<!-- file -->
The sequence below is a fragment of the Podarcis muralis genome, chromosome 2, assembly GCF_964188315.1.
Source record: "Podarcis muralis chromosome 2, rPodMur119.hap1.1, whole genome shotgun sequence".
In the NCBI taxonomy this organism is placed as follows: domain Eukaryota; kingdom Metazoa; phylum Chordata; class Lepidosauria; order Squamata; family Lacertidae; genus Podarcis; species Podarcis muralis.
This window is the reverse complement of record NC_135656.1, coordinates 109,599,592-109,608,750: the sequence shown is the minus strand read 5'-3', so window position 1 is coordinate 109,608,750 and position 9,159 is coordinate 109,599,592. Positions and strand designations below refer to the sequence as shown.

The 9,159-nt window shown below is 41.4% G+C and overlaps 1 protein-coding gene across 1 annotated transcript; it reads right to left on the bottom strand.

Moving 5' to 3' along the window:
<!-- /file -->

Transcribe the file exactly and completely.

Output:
The sequence below is a fragment of the Podarcis muralis genome, chromosome 2, assembly GCF_964188315.1.
Source record: "Podarcis muralis chromosome 2, rPodMur119.hap1.1, whole genome shotgun sequence".
In the NCBI taxonomy this organism is placed as follows: domain Eukaryota; kingdom Metazoa; phylum Chordata; class Lepidosauria; order Squamata; family Lacertidae; genus Podarcis; species Podarcis muralis.
This window is the reverse complement of record NC_135656.1, coordinates 109,599,592-109,608,750: the sequence shown is the minus strand read 5'-3', so window position 1 is coordinate 109,608,750 and position 9,159 is coordinate 109,599,592. Positions and strand designations below refer to the sequence as shown.

The 9,159-nt window shown below is 41.4% G+C and overlaps 1 protein-coding gene across 1 annotated transcript; it reads right to left on the bottom strand.

Moving 5' to 3' along the window: